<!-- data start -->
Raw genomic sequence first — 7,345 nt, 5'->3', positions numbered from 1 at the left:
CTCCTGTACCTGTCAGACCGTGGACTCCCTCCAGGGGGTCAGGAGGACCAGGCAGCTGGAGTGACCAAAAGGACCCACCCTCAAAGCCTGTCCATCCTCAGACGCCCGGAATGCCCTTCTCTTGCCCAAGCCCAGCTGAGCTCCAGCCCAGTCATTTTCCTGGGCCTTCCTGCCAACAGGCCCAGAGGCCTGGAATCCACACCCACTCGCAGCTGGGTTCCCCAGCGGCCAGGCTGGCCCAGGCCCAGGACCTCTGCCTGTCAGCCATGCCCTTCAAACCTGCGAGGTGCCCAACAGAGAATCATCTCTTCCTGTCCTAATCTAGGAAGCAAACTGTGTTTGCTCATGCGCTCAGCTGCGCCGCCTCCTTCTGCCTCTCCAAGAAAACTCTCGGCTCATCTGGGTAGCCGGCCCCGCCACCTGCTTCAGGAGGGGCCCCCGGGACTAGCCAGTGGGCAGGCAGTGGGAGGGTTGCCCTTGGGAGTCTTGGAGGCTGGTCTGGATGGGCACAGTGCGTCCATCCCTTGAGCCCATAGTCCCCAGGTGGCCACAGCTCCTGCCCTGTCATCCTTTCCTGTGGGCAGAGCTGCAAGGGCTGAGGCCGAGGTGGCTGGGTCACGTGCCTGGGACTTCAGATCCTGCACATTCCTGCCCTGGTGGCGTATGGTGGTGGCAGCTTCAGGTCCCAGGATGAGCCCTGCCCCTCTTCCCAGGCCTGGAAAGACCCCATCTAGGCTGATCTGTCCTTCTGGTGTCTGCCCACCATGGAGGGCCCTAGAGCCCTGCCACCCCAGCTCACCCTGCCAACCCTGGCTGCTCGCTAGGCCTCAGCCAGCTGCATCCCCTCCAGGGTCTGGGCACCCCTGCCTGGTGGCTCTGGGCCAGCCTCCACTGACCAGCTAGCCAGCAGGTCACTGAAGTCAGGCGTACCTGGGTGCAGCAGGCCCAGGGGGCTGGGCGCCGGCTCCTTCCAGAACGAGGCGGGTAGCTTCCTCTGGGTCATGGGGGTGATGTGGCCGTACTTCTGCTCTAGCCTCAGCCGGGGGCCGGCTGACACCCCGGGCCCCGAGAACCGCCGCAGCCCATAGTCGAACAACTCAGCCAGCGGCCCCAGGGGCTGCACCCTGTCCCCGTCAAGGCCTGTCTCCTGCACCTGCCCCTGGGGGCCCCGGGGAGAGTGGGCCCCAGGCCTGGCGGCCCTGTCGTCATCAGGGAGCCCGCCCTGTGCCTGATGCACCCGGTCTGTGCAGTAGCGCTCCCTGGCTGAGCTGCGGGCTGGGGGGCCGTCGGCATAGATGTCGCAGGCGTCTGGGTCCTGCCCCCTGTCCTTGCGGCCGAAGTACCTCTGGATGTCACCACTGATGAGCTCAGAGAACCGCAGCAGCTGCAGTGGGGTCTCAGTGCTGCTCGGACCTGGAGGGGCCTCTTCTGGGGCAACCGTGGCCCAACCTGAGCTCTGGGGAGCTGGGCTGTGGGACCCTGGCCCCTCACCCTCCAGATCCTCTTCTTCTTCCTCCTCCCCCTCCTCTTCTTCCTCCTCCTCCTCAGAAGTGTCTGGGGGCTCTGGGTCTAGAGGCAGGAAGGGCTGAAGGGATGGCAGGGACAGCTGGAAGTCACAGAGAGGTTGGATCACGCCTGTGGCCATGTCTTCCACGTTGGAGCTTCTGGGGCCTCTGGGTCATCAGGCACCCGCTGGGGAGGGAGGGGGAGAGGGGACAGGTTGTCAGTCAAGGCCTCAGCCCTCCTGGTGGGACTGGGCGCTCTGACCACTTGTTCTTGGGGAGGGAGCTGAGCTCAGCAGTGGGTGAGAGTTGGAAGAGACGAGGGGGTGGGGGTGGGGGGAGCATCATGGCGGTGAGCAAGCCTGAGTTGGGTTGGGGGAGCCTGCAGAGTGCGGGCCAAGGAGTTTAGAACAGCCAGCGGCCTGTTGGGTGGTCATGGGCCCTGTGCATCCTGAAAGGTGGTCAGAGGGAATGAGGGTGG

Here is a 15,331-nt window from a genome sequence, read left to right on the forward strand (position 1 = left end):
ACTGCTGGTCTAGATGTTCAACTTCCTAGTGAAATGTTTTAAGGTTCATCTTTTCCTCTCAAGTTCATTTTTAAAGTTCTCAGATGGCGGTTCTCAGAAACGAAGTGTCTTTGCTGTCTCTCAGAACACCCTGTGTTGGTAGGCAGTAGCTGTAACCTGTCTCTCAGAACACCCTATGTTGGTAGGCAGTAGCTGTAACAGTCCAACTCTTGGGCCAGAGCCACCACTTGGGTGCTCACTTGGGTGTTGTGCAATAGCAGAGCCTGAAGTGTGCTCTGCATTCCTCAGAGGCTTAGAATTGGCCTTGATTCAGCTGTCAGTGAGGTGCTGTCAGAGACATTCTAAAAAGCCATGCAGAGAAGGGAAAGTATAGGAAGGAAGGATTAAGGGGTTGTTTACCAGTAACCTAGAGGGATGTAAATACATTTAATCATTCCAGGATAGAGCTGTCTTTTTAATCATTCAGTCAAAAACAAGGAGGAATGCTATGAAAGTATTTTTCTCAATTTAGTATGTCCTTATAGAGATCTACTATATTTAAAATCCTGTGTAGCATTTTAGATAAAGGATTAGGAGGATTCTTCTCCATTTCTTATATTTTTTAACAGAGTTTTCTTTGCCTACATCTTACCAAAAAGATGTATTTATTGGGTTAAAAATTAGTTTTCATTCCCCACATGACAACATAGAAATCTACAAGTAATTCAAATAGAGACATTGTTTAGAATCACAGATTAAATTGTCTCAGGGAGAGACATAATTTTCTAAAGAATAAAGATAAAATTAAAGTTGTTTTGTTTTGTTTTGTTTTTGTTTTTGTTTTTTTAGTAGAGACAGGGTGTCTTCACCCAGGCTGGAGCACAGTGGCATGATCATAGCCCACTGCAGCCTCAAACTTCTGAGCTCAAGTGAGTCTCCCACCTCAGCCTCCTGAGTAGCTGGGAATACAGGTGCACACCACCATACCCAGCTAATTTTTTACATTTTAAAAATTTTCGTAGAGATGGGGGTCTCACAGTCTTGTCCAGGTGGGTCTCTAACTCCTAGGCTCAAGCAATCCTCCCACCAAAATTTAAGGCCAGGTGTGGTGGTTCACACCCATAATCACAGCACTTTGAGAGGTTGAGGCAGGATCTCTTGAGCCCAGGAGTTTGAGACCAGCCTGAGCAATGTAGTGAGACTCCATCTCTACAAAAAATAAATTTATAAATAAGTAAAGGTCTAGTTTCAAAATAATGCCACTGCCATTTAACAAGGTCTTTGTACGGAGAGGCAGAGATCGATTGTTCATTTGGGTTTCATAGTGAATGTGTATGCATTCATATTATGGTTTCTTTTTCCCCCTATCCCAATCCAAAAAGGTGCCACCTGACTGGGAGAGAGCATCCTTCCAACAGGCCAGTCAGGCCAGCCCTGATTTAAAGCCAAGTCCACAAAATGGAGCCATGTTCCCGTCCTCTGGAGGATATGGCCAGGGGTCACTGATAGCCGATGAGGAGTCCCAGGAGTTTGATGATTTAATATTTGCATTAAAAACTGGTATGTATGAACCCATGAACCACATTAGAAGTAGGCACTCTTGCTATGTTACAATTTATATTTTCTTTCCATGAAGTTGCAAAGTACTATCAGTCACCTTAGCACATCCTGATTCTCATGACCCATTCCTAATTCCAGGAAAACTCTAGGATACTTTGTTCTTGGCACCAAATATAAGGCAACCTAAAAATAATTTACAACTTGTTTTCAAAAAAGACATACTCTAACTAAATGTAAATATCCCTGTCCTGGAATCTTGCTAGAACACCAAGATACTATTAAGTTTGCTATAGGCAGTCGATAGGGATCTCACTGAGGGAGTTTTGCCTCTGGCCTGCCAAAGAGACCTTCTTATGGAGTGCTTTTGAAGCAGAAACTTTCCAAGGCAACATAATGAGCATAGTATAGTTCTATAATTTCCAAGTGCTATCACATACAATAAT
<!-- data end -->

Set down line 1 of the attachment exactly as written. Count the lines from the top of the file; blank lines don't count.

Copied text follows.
Raw genomic sequence first — 7,345 nt, 5'->3', positions numbered from 1 at the left: